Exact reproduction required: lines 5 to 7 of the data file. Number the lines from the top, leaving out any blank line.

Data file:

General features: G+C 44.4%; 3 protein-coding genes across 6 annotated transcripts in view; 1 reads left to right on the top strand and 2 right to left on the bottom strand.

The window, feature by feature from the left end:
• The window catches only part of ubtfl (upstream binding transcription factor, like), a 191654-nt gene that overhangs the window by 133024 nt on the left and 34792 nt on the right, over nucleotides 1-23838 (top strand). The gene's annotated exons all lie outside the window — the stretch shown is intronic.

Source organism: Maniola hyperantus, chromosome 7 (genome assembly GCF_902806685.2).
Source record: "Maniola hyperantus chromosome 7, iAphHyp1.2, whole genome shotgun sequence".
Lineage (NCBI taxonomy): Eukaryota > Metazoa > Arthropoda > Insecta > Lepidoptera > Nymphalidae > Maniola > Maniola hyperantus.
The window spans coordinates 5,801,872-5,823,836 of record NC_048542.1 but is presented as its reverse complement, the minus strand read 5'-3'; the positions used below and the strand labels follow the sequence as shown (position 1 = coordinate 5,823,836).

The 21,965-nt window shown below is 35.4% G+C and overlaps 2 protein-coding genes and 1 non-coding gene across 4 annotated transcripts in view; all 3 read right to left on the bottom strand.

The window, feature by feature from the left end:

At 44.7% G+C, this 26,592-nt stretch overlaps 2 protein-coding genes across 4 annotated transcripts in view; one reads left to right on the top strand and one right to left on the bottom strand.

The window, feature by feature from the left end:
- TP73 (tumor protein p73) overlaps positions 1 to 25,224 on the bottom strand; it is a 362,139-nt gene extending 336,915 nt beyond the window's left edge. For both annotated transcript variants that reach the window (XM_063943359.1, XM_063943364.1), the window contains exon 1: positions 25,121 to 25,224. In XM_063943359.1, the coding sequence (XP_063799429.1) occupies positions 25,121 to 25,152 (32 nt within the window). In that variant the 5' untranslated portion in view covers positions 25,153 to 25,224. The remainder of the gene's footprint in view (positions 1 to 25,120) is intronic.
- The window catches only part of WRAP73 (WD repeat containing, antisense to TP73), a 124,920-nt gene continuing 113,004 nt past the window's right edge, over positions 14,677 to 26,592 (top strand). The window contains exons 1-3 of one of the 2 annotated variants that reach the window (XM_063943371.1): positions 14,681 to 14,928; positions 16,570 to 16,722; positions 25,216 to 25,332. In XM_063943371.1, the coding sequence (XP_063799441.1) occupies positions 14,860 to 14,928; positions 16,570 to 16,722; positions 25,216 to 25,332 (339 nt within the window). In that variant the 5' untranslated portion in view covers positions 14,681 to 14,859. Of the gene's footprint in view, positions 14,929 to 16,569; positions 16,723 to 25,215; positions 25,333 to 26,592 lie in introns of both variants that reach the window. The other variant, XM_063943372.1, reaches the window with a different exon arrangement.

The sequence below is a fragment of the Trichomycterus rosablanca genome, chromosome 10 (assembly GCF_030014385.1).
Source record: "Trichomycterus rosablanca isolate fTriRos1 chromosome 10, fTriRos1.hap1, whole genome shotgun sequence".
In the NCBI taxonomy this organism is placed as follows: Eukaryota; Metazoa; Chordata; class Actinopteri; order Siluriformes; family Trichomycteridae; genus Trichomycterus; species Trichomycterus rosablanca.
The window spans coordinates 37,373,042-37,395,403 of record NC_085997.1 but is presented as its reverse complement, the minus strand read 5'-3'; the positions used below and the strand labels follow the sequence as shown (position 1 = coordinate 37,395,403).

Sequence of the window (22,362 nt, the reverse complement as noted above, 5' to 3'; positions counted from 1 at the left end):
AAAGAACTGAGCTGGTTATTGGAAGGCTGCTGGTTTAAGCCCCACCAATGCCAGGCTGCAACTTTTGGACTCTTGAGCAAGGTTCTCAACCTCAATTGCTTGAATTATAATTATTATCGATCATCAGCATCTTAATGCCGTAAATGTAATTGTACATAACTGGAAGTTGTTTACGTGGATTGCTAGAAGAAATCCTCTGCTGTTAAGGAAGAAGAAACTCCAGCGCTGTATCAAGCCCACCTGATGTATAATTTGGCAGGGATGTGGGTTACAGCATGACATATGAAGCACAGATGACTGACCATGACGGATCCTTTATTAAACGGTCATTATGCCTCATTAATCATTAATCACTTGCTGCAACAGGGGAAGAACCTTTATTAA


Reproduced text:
Source record: "Maniola hyperantus chromosome 7, iAphHyp1.2, whole genome shotgun sequence".
Lineage (NCBI taxonomy): Eukaryota > Metazoa > Arthropoda > Insecta > Lepidoptera > Nymphalidae > Maniola > Maniola hyperantus.
The window spans coordinates 5,801,872-5,823,836 of record NC_048542.1 but is presented as its reverse complement, the minus strand read 5'-3'; the positions used below and the strand labels follow the sequence as shown (position 1 = coordinate 5,823,836).